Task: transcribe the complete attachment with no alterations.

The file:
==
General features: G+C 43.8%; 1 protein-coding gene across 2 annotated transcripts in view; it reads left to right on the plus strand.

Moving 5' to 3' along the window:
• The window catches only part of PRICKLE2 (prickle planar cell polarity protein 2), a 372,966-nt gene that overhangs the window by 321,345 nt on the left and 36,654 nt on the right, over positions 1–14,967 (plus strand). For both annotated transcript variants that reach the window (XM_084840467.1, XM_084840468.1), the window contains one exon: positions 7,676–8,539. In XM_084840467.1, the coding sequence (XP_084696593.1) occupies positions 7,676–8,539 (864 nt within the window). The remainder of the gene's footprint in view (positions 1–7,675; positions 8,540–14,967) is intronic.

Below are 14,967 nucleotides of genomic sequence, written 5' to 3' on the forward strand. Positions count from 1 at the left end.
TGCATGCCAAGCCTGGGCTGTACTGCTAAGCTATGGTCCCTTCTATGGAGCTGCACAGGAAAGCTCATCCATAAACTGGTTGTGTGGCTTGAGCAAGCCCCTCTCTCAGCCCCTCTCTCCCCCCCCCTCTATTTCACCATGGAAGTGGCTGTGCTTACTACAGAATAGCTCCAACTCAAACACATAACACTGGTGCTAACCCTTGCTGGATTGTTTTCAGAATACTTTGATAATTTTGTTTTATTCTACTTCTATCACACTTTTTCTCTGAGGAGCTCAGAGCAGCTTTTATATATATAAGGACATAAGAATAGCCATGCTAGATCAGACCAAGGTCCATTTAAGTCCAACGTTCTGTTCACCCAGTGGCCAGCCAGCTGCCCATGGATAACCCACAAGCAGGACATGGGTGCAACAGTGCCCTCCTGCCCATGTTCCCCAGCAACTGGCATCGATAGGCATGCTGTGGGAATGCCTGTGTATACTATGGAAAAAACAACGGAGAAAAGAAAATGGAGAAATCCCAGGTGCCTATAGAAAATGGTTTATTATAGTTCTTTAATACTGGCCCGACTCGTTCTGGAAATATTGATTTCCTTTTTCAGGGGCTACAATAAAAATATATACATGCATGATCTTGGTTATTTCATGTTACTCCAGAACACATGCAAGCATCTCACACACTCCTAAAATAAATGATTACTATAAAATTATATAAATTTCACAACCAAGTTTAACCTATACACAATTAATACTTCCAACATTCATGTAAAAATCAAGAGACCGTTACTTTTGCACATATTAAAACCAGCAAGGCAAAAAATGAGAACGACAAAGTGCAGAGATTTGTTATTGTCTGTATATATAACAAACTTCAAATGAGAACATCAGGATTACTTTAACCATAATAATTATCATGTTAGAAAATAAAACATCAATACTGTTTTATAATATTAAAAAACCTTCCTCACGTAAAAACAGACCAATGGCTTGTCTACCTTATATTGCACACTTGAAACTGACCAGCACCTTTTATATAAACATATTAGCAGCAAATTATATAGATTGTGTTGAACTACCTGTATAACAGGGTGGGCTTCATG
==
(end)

General features: G+C 43.8%; 1 protein-coding gene across 2 annotated transcripts in view; it reads left to right on the plus strand.

Moving 5' to 3' along the window:
• The window catches only part of PRICKLE2 (prickle planar cell polarity protein 2), a 372,966-nt gene that overhangs the window by 321,345 nt on the left and 36,654 nt on the right, over positions 1–14,967 (plus strand). For both annotated transcript variants that reach the window (XM_084840467.1, XM_084840468.1), the window contains one exon: positions 7,676–8,539. In XM_084840467.1, the coding sequence (XP_084696593.1) occupies positions 7,676–8,539 (864 nt within the window). The remainder of the gene's footprint in view (positions 1–7,675; positions 8,540–14,967) is intronic.

Below are 14,967 nucleotides of genomic sequence, written 5' to 3' on the forward strand. Positions count from 1 at the left end.
TGCATGCCAAGCCTGGGCTGTACTGCTAAGCTATGGTCCCTTCTATGGAGCTGCACAGGAAAGCTCATCCATAAACTGGTTGTGTGGCTTGAGCAAGCCCCTCTCTCAGCCCCTCTCTCCCCCCCCCTCTATTTCACCATGGAAGTGGCTGTGCTTACTACAGAATAGCTCCAACTCAAACACATAACACTGGTGCTAACCCTTGCTGGATTGTTTTCAGAATACTTTGATAATTTTGTTTTATTCTACTTCTATCACACTTTTTCTCTGAGGAGCTCAGAGCAGCTTTTATATATATAAGGACATAAGAATAGCCATGCTAGATCAGACCAAGGTCCATTTAAGTCCAACGTTCTGTTCACCCAGTGGCCAGCCAGCTGCCCATGGATAACCCACAAGCAGGACATGGGTGCAACAGTGCCCTCCTGCCCATGTTCCCCAGCAACTGGCATCGATAGGCATGCTGTGGGAATGCCTGTGTATACTATGGAAAAAACAACGGAGAAAAGAAAATGGAGAAATCCCAGGTGCCTATAGAAAATGGTTTATTATAGTTCTTTAATACTGGCCCGACTCGTTCTGGAAATATTGATTTCCTTTTTCAGGGGCTACAATAAAAATATATACATGCATGATCTTGGTTATTTCATGTTACTCCAGAACACATGCAAGCATCTCACACACTCCTAAAATAAATGATTACTATAAAATTATATAAATTTCACAACCAAGTTTAACCTATACACAATTAATACTTCCAACATTCATGTAAAAATCAAGAGACCGTTACTTTTGCACATATTAAAACCAGCAAGGCAAAAAATGAGAACGACAAAGTGCAGAGATTTGTTATTGTCTGTATATATAACAAACTTCAAATGAGAACATCAGGATTACTTTAACCATAATAATTATCATGTTAGAAAATAAAACATCAATACTGTTTTATAATATTAAAAAACCTTCCTCACGTAAAAACAGACCAATGGCTTGTCTACCTTATATTGCACACTTGAAACTGACCAGCACCTTTTATATAAACATATTAGCAGCAAATTATATAGATTGTGTTGAACTACCTGTATAACAGGGTGGGCTTCATG